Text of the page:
Although the idea that this metabolic derangement is a necessary step in cancer formation is still somewhat controversial, more researchers are warming up to the idea. "We arrived at similar conclusions that the regulation of metabolism is going to be a major mechanism by which the PI3 kinase/Akt pathway is transforming cells," says Cantley. Whether the conversion will be strictly required for all cancers remains to be seen. "But, yes, I think that it's going to be very frequent in tumors and that one way or another something has to happen to turn on this pathway in order to get a tumor," he adds.

"One by one, all of our favorite oncogenes are going to tie into this story," Cantley predicts. "I think it's going to turn out to be incredibly important." Thompson and Dang hope to take advantage of cancer's metabolic Achilles' heel to design novel therapeutics.


The good news for students, says Dang, is that when metabolism becomes integrated into the cancer story, "all this stuff that you memorize will start to click together biologically. It'll be more than just a bunch of diagrams." The bad news for established scientists: "Everybody's going to have to pull their biochemistry texts back out and relearn everything."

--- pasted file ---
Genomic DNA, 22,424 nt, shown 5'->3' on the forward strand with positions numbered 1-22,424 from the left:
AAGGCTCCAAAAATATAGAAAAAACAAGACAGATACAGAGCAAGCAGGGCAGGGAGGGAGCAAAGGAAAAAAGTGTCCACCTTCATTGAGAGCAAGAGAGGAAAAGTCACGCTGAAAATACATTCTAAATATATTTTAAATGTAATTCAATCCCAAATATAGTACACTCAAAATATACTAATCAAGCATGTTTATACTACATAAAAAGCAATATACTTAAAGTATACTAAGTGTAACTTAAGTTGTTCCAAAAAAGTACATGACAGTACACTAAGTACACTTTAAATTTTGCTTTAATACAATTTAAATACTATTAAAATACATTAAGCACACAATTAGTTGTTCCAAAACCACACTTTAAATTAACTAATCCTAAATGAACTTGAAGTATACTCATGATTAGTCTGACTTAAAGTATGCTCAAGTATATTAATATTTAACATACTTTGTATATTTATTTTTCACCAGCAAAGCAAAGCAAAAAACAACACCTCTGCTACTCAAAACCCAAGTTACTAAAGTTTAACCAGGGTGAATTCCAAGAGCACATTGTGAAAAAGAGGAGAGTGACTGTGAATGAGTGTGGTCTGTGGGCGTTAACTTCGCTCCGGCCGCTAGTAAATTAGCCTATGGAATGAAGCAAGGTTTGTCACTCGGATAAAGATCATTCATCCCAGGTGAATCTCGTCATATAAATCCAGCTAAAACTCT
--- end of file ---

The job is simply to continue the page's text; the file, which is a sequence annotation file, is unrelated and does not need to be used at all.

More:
"We're at best halfway through our exploration of this idea. Actually, halfway is probably a gross exaggeration," says Thompson. "But we're going to see it through."

Thompson adds, "No one knows the answer right now. But we're having a wonderful time as a community discussing it. And we'll all learn something because – face it – none of us invented this system. We're just trying to figure it out."

In the meantime, Thompson will continue to go to meetings to spread the word and share his ideas. Attend one of his sessions and you'll likely be intrigued. But if you want to chat with him afterward, you might have to wait. "At meetings people form a line to talk to him," says Wei-Xing Zong, a postdoc who recently accepted a position at SUNY Stony Brook. And the same is true in lab, he points out. "You often see two or three people waiting in line outside Craig's office." Why? Because, Zong says, "he's fun to talk to."

And he's not afraid to be provocative. "Craig is definitely very insightful, but he can also be inciting," says Dang. "He'll say dogmatic things just to stir people up and get them to really think."

Which is part of what makes him so engaging. "He brings energy and enthusiasm and intelligence and a broad view to scientific questions, which is what you want in a scientist," says Raff. "He really is a breath of fresh air. It's always a treat to talk to him."